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Committee Man

Committee Man

Peter McGuiness

After this year’s AGM, Phil Mansley stated that until that evening he was quite unaware of all the hard work put in by so many people so that the Club could function. This put me in mind of a remark made by Ken Ross at my first General Meeting in 1977,that some members still thought that all Club activities happened by magic. Even as a very new member, it was never my impression that it was all ‘done by magic’, but just like Phil, until I was elected onto the Committee five years later, I did not appreciate how much needed to be done.

To be run effectively most organisations require a Committee and each Committee requires certain personnel. The Chairman is needed to control the meetings, a Secretary to take minutes and deal with correspondence, a Treasurer to handle the money and a Social Secretary to arrange a variety of functions. In addition a Cycling club needs a Racing Secretary and the person who undertakes this responsibility must have specialist knowledge and be capable of making important decisions. It is an advantage if they have experience of competing in events and/or being part of the race organisation.

Cycling clubs are usually affiliated to various national and regional bodies. These bodies require personnel to run them and it is the responsibility of the individual clubs to provide officers to take up posts at national and regional level. Anyone taking up a national or regional post has to make a great commitment in terms of time and responsibility. Over the last decade Prescot Eagle Road Club has had a large number of members on various national and regional committees.

During most of my working life I held some position in the Union and I served for several years on a Scout Group Council and so when I was elected onto the Club Committee, I was reasonably well experienced. My first post was as a delegate to Liverpool Time Trials Cycling Association. It was interesting to meet members of other clubs and put my own club’s views forward at the meetings. However it was frustrating at times as on most matters the Association did not seem to be a decision making body and my main job was to take information from the Club to the Association and vice versa. When I took over from Val Ross as Club Secretary, I found it a much more worthwhile job. It was very similar to the Secretary’s role in other organizations. At the meetings my main concentration was on writing minutes and quite often I was too busy writing to get my oar in during the discussion. It also meant that I had to attend Club nights on a regular basis in order to distribute the correspondence.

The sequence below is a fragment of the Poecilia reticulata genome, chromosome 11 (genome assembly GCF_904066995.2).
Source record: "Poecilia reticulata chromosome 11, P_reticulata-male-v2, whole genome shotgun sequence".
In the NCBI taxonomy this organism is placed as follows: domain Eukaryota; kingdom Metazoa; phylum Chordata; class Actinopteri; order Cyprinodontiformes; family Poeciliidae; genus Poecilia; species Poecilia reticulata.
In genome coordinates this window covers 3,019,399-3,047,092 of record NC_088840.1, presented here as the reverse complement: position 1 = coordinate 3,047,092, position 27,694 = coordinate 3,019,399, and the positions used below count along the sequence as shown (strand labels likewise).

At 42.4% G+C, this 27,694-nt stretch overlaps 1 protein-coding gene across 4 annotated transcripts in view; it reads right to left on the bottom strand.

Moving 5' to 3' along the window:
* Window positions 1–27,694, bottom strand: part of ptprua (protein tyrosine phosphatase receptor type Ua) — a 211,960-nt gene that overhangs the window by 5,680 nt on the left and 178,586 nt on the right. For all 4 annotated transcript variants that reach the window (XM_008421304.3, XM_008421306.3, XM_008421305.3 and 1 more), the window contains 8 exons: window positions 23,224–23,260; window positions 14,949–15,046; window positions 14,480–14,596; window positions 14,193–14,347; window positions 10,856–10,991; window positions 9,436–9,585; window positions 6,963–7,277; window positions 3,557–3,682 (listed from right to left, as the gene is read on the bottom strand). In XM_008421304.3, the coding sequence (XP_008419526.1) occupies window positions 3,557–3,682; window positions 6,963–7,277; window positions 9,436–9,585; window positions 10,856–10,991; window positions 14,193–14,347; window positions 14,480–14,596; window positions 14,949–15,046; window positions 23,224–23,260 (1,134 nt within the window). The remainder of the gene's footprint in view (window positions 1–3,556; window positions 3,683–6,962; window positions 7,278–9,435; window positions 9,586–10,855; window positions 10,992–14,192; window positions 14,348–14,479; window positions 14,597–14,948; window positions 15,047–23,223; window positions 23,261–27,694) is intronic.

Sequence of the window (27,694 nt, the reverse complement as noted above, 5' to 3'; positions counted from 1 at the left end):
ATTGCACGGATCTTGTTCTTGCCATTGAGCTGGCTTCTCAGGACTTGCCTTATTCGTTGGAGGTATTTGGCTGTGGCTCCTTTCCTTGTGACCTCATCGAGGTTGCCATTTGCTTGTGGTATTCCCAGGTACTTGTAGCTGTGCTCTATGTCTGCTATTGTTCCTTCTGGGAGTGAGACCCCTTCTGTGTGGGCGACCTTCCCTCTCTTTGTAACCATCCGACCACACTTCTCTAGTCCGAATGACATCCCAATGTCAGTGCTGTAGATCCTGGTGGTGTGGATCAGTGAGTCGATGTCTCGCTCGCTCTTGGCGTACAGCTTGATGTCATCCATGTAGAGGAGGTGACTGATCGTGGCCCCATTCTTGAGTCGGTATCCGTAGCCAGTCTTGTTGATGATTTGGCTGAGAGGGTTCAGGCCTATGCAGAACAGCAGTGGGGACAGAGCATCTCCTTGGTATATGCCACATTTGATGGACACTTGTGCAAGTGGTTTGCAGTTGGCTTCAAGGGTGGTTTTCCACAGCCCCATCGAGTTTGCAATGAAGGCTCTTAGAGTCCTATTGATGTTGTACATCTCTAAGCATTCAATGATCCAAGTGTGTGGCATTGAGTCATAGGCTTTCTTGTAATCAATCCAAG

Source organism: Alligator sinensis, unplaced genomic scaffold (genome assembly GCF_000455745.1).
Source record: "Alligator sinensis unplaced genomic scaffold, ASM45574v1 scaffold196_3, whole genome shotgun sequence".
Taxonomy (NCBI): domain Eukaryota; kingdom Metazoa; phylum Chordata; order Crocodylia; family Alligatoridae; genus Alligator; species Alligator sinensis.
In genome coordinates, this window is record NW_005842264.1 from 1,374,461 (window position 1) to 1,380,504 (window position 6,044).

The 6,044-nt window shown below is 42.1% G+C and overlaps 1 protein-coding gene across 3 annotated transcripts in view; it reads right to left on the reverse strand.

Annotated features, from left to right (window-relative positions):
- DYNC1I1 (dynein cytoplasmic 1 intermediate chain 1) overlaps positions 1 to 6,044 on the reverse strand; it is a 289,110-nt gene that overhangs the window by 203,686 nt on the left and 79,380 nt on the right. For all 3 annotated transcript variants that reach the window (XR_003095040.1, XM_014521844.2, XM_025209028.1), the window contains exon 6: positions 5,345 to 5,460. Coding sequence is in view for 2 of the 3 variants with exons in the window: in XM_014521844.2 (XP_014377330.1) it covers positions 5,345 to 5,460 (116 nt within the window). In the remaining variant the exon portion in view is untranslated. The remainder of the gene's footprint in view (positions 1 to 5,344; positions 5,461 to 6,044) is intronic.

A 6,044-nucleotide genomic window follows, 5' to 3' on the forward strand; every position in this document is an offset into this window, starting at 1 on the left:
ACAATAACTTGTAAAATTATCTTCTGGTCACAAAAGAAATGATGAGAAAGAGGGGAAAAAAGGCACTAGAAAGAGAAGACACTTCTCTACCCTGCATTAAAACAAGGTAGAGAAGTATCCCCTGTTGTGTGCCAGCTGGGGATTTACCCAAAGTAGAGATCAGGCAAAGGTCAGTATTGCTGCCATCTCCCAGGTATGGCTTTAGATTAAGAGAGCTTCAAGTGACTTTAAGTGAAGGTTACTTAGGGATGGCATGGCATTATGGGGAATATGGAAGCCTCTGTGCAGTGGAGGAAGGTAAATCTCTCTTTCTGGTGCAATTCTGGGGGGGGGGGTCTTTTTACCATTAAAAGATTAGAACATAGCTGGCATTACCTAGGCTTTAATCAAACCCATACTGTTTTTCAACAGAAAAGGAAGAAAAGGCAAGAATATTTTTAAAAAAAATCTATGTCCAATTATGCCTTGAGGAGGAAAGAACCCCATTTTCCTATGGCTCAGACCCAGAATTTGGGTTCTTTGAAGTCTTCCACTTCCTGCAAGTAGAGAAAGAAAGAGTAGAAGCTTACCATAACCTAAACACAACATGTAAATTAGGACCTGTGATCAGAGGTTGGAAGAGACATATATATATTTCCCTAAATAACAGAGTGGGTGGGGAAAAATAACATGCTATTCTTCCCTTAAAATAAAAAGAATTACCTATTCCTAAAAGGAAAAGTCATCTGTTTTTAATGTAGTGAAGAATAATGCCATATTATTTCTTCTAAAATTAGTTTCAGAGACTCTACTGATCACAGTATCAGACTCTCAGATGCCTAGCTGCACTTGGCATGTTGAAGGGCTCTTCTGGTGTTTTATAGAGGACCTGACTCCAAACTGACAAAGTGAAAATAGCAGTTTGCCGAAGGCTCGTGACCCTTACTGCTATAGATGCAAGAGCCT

During my six years as secretary, Ian Murray was Chairman and when his firm transferred him to the South of England, I took over as Chairman. This proved unexpectedly difficult for me. My previous experience had been one year as Chairman of a Union branch. Anyone with experience of Trade Unions will know that meetings are stuffed with members who are sticklers for procedure and very knowledgeable about rules. The slightest variation from the regulations brought about ‘points of order’ and once I had to accept a resolution of no confidence in the Chairman (it failed because there was no seconder). The members were very serious and always kept to the point. It took me some time to become used to the less formal attitude of Prescot Eagle Road Club.

The worst job I undertook was to act as organiser of the Open ‘25’ in 1997. Everyone in the Club was co-operative and I received a great deal of help from Amy Hooton, Joan Kershaw and Ken Ross. However I worried some much about what could go wrong and even though things went very smoothly on the day, I decided that race organiser was not a suitable roll for me in the Club.

This year is the fourth of my five year term as President. Apart from taking the chair at the AGM for the election of the Chairman and presenting the President’s Trophy, there is nothing specific to do. However as my predecessors as President have been Ken Ross, Joan Kershaw and Dave Short, I feel very honoured to be included with them.